• There is a proper process for rolling out fixes in a timely manner.  The process should be able to try out a fix in a test environment before deployment.  This gives confidence in being about to apply these fixes to the live production environment even during important times in the University calendar such as clearing, enrollment.
  • Running solutions which are no longer supported is not an option, or it if it a necessity (no replacement available, required to keep to access legacy data, etc.), then suitable mitigations are in place – e.g. isolation.
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“Should Polices replace Principles for Architectures?”

So after building a library of Architecture Principles, I started modelling associated Policies – starting with the SU Security Policy, which in turn is influenced by GPDR legislation and other “voluntary” standards like ISO27001 and Cyber Essentials.

In ArchiMate, these were modelled as Requirements (for ISO27001 and Cyber Essentials) – I.e. “SHOULD” and Constraints (a tighter sub type of Requirement) for the Legal  i.e. – “MUST” and “WONT”.   These policies in reality would comprise multiple clauses which would be a mix of Requirement and Constraint Artefacts and these “Realise” the Principles.  IF all clauses are requirements (no hard constraints) then the Policy can be represented as an ArchiMate Requirement, if it contains constraints (as most will), then the Policy is also modelled as a ArchiMate Constraint.

The consequence of this modelling is that Principles are a “broad brush” type of Requirement and Architectures must actually comply with Requirements and Constraints set out in Policies rather than Principles in these cases – e.g. Security,   Accessibility (Disability), Welsh Language, etc.

Following this idea through then leads to the idea that ALL Principles should be realised by Architecture Policies of some kind, and it’s these in turn that shape the Architecture.  So with a complete set of policies realizing all the principles, there leads to an obvious connection with the questions that can be asked during the Outline Business Case process, or any tendering process.  So each Requirement or Constraint leads to some metric to measure a potential solution against.  Other collections of Requirements and Constraints come in with SLAs and OLAs in relation to principles like “Recoverable” (defining the return to service metrics), or “Resilience, Authorised etc.   SLA/OLA could also realise a “Performant” principle.  Noting that this implies that SLA/OLA should be defined before a new Solution is sought.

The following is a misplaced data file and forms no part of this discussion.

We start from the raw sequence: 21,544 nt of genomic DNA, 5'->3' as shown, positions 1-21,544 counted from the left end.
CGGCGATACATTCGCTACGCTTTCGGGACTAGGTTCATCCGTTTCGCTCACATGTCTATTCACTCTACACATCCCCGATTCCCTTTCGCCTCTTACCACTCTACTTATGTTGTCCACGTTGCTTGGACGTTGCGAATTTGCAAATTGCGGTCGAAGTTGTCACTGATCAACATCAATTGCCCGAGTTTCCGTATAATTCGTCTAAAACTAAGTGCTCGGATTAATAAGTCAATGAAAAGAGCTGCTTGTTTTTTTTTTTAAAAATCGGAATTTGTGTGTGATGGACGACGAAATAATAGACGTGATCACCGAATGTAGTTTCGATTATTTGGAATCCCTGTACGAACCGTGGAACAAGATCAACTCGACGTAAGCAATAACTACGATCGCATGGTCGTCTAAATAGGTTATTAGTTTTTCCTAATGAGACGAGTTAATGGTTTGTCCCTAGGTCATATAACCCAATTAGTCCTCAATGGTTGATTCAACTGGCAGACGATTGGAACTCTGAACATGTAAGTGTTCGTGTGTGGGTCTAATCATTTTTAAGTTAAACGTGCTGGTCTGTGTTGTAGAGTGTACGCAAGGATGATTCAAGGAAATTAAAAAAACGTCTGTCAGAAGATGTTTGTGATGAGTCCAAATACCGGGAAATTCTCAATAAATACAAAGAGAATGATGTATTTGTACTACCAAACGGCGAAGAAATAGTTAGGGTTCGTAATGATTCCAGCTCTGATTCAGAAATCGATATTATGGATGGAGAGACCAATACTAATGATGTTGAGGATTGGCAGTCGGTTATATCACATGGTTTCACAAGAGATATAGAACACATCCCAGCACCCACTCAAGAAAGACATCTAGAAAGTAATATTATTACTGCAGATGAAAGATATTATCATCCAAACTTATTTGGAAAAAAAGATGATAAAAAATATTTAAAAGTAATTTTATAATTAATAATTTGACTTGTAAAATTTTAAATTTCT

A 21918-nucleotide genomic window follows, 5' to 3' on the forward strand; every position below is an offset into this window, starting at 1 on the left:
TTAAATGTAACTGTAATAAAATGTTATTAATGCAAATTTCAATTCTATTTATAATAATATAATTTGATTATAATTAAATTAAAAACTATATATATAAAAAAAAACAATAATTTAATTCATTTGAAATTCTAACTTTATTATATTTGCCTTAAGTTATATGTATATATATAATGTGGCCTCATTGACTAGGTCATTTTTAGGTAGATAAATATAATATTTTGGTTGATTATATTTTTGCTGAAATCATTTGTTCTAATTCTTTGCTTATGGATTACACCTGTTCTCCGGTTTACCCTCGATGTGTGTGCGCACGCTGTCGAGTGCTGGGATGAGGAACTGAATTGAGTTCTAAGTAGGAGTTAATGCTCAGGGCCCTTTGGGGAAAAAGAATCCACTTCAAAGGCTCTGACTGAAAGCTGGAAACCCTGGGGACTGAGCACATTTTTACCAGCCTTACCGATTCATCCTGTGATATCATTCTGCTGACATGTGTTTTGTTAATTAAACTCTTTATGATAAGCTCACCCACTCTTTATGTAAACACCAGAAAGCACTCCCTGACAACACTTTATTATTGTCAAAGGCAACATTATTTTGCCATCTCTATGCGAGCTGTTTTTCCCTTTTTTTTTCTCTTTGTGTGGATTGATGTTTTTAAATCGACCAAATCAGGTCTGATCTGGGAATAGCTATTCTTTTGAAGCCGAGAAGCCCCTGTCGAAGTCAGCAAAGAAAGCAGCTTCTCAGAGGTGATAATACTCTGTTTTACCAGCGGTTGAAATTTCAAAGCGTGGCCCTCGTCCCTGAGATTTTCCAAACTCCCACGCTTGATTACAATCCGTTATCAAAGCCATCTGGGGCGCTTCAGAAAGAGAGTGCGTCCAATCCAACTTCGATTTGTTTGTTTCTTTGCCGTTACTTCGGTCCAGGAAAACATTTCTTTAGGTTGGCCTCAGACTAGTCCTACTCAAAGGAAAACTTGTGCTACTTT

In the end all these policies, SLAs, Tender documents etc, are all just sets of Requirements and Constraints and it’s these that really dictate what a solution looks like.

So here’s a bit of an experiment in ArchiMate to show these ideas.  It also shows how risks can be represented and related to the constraints, and how a work package (project) fits in to achieve the goal to improve security and remove the risk.

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Architecture Principles

Always, it seems EA’s start by coming up with the Architecture Principles a la TOGAF, so I’ve explored this area and have produced some for Swansea University.

I started out looking at a number of other organisations principles, some had just taken theirs pretty much straight from the TOGAF book, others had their own ideas.  One particular (Birmingham University) caught my eye as they had used ArchiMate’s “Principle” Artefact and could therefore tie principles to other Artefacts – Goals, and Drivers.

I also read some of Gerben Wierda’s advice that principles should describe “Good Architecture” and that if a Principle has a lot of exceptions then it is not a good principle.

In general I tried to select single word names for the Principles in order to help with the use of Archimate.

As I started analysing various principle ideas, it became apparent that…

  1. Some principles appeared to apply to the process of running an Architecture Practice, or even other Business Processes rather than the Architectures itself.  e.g. “Information is Everybody’s Business”.  So these were NOT Architecture Principles.
  2. Principles can be faddish or not universal enough resulting in lots of exceptions – e.g. “Cloud First” or “Service Orientation”, or “Agile.   So Agile may apply to some I.T. Services processes, but not in say HR or Finance.  “Cloud First” implies solutions may not be “Best Fit” for all the requirements.
  3. Principles don’t always fit into the TOGAF four layers that well, e.g. many “Data” principles seem to be security focused, and therefore could equally apply to Business, Application, Technology  layers.
  4. Because Principles generally are described by short phrases or simple names, there was plenty of scope for ambiguity – e.g. “Data should be shared” which comes across to me as public availability of data, rather than the intended “single source of truth”.

So I added a few rules to follow…

  1. Principles describe what good Architecture Looks like.
  2. Principles should apply to the majority of architectures.
  3. Principles should be timeless. “Eternal Verities”.

These types of principles can be used to assess the existing Architecture as well as design new ones.

Swansea University Principles are on the iServer Portal

However, having come up with a fair number (probably too many) principles and looking for more within the GDPR world, I realized that many were connected to University Policies, which were in turn underpinned with Principles.  And these in turn were constrained by Legal Requirements many of which start out with Principles.  Obviously, Policies can have much more detail in them that the more abstract Principles.

So the question arises “Should Polices replace Principles for Architectures?”